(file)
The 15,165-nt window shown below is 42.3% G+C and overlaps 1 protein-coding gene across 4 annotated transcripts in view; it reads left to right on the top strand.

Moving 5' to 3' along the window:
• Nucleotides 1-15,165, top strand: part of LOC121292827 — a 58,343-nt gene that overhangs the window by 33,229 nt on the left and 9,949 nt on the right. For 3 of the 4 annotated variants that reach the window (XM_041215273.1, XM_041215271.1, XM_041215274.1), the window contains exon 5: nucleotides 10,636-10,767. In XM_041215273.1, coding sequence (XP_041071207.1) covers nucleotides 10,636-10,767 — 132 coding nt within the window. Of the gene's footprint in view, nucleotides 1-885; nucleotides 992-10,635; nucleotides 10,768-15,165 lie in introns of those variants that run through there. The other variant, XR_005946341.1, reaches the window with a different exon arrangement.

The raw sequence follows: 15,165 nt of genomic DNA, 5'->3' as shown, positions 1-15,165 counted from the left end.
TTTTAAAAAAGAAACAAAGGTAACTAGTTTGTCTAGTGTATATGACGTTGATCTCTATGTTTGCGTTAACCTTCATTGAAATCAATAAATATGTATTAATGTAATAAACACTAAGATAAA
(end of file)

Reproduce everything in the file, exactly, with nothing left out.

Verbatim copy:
The 15,165-nt window shown below is 42.3% G+C and overlaps 1 protein-coding gene across 4 annotated transcripts in view; it reads left to right on the top strand.

Moving 5' to 3' along the window:
• Nucleotides 1-15,165, top strand: part of LOC121292827 — a 58,343-nt gene that overhangs the window by 33,229 nt on the left and 9,949 nt on the right. For 3 of the 4 annotated variants that reach the window (XM_041215273.1, XM_041215271.1, XM_041215274.1), the window contains exon 5: nucleotides 10,636-10,767. In XM_041215273.1, coding sequence (XP_041071207.1) covers nucleotides 10,636-10,767 — 132 coding nt within the window. Of the gene's footprint in view, nucleotides 1-885; nucleotides 992-10,635; nucleotides 10,768-15,165 lie in introns of those variants that run through there. The other variant, XR_005946341.1, reaches the window with a different exon arrangement.

The raw sequence follows: 15,165 nt of genomic DNA, 5'->3' as shown, positions 1-15,165 counted from the left end.
TTTTAAAAAAGAAACAAAGGTAACTAGTTTGTCTAGTGTATATGACGTTGATCTCTATGTTTGCGTTAACCTTCATTGAAATCAATAAATATGTATTAATGTAATAAACACTAAGATAAA